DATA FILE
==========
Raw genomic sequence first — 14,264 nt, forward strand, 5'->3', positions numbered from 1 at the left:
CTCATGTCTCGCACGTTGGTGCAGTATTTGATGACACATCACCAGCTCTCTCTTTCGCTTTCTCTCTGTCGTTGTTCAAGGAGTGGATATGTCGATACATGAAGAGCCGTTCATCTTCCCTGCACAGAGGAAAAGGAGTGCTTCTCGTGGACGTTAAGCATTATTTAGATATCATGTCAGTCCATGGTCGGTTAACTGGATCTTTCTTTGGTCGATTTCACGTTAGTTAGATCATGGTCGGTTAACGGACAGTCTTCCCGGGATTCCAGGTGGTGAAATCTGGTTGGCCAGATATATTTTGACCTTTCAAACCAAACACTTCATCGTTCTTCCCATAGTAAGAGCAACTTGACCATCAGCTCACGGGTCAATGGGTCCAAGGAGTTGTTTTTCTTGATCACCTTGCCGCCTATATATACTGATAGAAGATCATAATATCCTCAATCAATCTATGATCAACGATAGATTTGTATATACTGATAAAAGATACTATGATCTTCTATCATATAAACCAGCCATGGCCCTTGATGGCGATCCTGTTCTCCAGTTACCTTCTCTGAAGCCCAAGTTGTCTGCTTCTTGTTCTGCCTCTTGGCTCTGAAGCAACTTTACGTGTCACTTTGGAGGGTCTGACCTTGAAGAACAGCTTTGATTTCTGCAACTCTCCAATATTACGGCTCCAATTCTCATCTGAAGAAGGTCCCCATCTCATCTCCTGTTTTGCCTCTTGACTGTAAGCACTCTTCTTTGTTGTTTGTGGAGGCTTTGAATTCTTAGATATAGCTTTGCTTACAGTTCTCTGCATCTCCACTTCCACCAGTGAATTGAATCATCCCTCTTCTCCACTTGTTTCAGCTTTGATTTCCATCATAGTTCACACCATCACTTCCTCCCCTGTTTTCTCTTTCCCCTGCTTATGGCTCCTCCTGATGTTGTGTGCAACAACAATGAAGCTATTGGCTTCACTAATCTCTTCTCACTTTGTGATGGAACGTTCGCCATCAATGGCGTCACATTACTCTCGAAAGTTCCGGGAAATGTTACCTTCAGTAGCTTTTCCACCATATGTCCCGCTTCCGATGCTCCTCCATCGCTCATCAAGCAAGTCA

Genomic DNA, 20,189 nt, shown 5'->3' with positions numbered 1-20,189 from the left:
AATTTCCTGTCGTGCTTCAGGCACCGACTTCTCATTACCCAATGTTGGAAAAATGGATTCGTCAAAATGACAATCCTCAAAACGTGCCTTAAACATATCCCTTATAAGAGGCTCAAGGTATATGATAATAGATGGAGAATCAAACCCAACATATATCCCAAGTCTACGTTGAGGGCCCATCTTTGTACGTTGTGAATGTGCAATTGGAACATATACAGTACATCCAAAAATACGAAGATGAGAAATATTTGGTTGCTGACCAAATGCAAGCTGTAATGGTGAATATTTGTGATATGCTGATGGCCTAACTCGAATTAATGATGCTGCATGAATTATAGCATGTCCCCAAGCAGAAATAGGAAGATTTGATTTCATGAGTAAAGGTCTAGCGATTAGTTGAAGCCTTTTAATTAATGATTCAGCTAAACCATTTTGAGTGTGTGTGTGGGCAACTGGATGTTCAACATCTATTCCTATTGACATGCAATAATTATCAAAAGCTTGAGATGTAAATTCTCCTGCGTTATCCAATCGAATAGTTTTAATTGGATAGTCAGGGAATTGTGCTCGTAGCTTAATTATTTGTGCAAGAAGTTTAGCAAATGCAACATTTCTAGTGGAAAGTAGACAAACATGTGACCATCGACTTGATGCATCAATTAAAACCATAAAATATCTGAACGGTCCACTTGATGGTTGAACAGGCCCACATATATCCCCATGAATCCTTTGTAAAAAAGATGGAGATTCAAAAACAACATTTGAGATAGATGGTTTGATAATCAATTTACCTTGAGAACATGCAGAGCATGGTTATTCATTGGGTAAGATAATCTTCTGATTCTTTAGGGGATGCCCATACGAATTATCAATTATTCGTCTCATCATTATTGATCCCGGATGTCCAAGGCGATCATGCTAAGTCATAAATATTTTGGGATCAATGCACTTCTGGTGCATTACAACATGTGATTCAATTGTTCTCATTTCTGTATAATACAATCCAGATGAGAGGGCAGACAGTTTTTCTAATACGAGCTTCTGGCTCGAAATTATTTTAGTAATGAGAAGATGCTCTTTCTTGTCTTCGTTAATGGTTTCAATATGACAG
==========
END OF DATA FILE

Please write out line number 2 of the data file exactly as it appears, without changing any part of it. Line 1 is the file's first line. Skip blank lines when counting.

CTCATGTCTCGCACGTTGGTGCAGTATTTGATGACACATCACCAGCTCTCTCTTTCGCTTTCTCTCTGTCGTTGTTCAAGGAGTGGATATGTCGATACATGAAGAGCCGTTCATCTTCCCTGCACAGAGGAAAAGGAGTGCTTCTCGTGGACGTTAAGCATTATTTAGATATCATGTCAGTCCATGGTCGGTTAACTGGATCTTTCTTTGGTCGATTTCACGTTAGTTAGATCATGGTCGGTTAACGGACAGTCTTCCCGGGATTCCAGGTGGTGAAATCTGGTTGGCCAGATATATTTTGACCTTTCAAACCAAACACTTCATCGTTCTTCCCATAGTAAGAGCAACTTGACCATCAGCTCACGGGTCAATGGGTCCAAGGAGTTGTTTTTCTTGATCACCTTGCCGCCTATATATACTGATAGAAGATCATAATATCCTCAATCAATCTATGATCAACGATAGATTTGTATATACTGATAAAAGATACTATGATCTTCTATCATATAAACCAGCCATGGCCCTTGATGGCGATCCTGTTCTCCAGTTACCTTCTCTGAAGCCCAAGTTGTCTGCTTCTTGTTCTGCCTCTTGGCTCTGAAGCAACTTTACGTGTCACTTTGGAGGGTCTGACCTTGAAGAACAGCTTTGATTTCTGCAACTCTCCAATATTACGGCTCCAATTCTCATCTGAAGAAGGTCCCCATCTCATCTCCTGTTTTGCCTCTTGACTGTAAGCACTCTTCTTTGTTGTTTGTGGAGGCTTTGAATTCTTAGATATAGCTTTGCTTACAGTTCTCTGCATCTCCACTTCCACCAGTGAATTGAATCATCCCTCTTCTCCACTTGTTTCAGCTTTGATTTCCATCATAGTTCACACCATCACTTCCTCCCCTGTTTTCTCTTTCCCCTGCTTATGGCTCCTCCTGATGTTGTGTGCAACAACAATGAAGCTATTGGCTTCACTAATCTCTTCTCACTTTGTGATGGAACGTTCGCCATCAATGGCGTCACATTACTCTCGAAAGTTCCGGGAAATGTTACCTTCAGTAGCTTTTCCACCATATGTCCCGCTTCCGATGCTCCTCCATCGCTCATCAAGCAAGTCA